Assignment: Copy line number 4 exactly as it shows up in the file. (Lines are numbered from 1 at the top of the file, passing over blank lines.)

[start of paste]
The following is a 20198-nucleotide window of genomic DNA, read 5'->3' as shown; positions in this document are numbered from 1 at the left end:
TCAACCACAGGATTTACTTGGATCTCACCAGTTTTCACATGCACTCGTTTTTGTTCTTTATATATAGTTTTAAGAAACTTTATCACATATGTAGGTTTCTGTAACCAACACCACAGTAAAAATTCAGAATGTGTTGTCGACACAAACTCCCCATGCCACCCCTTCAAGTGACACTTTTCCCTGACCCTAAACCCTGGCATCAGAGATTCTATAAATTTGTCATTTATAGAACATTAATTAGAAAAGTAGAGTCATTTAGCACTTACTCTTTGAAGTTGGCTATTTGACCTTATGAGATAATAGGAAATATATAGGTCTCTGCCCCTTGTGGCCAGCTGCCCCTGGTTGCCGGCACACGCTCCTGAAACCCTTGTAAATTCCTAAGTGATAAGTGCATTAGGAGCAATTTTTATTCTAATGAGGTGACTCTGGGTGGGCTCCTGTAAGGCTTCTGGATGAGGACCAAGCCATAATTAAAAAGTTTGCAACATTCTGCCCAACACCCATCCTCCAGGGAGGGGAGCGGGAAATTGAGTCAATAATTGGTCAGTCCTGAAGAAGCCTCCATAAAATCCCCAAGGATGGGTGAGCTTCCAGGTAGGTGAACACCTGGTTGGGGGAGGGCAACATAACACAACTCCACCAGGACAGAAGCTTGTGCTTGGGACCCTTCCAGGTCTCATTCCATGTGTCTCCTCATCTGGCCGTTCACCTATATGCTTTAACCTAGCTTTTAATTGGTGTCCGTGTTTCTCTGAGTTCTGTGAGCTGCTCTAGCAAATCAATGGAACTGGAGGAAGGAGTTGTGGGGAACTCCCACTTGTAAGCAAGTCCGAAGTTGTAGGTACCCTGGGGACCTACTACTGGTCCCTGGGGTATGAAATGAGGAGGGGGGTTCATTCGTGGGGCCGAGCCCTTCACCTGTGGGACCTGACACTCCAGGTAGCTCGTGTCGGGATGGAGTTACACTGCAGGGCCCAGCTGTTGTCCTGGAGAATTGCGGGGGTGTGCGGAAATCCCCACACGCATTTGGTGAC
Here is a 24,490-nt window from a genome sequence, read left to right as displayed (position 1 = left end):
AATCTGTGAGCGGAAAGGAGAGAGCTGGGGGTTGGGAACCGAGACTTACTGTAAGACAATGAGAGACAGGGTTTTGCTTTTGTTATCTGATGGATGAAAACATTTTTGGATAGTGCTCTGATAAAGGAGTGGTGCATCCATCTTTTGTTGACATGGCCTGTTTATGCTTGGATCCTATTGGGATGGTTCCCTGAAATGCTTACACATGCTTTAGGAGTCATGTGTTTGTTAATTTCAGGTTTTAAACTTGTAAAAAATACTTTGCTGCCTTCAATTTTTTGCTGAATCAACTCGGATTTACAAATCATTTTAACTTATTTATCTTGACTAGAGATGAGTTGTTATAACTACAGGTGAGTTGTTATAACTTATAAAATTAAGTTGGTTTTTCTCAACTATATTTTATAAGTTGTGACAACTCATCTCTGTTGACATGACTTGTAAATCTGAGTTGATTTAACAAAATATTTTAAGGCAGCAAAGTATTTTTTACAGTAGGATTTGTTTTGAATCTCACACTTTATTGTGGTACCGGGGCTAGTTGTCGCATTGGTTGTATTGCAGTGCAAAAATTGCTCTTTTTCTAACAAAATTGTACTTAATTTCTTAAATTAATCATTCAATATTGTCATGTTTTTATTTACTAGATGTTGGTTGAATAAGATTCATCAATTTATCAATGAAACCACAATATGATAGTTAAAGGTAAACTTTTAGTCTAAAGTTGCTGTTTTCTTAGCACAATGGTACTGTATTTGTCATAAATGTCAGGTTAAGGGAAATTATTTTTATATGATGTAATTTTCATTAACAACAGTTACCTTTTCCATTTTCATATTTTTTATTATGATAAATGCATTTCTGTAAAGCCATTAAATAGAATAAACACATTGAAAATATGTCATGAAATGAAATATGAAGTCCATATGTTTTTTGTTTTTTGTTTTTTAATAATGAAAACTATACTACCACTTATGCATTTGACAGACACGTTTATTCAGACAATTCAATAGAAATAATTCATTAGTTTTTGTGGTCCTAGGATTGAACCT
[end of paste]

AATCTGTGAGCGGAAAGGAGAGAGCTGGGGGTTGGGAACCGAGACTTACTGTAAGACAATGAGAGACAGGGTTTTGCTTTTGTTATCTGATGGATGAAAACATTTTTGGATAGTGCTCTGATAAAGGAGTGGTGCATCCATCTTTTGTTGACATGGCCTGTTTATGCTTGGATCCTATTGGGATGGTTCCCTGAAATGCTTACACATGCTTTAGGAGTCATGTGTTTGTTAATTTCAGGTTTTAAACTTGTAAAAAATACTTTGCTGCCTTCAATTTTTTGCTGAATCAACTCGGATTTACAAATCATTTTAACTTATTTATCTTGACTAGAGATGAGTTGTTATAACTACAGGTGAGTTGTTATAACTTATAAAATTAAGTTGGTTTTTCTCAACTATATTTTATAAGTTGTGACAACTCATCTCTGTTGACATGACTTGTAAATCTGAGTTGATTTAACAAAATATTTTAAGGCAGCAAAGTATTTTTTACAGTAGGATTTGTTTTGAATCTCACACTTTATTGTGGTACCGGGGCTAGTTGTCGCATTGGTTGTATTGCAGTGCAAAAATTGCTCTTTTTCTAACAAAATTGTACTTAATTTCTTAAATTAATCATTCAATATTGTCATGTTTTTATTTACTAGATGTTGGTTGAATAAGATTCATCAATTTATCAATGAAACCACAATATGATAGTTAAAGGTAAACTTTTAGTCTAAAGTTGCTGTTTTCTTAGCACAATGGTACTGTATTTGTCATAAATGTCAGGTTAAGGGAAATTATTTTTATATGATGTAATTTTCATTAACAACAGTTACCTTTTCCATTTTCATATTTTTTATTATGATAAATGCATTTCTGTAAAGCCATTAAATAGAATAAACACATTGAAAATATGTCATGAAATGAAATATGAAGTCCATATGTTTTTTGTTTTTTGTTTTTTAATAATGAAAACTATACTACCACTTATGCATTTGACAGACACGTTTATTCAGACAATTCAATAGAAATAATTCATTAGTTTTTGTGGTCCTAGGATTGAACCT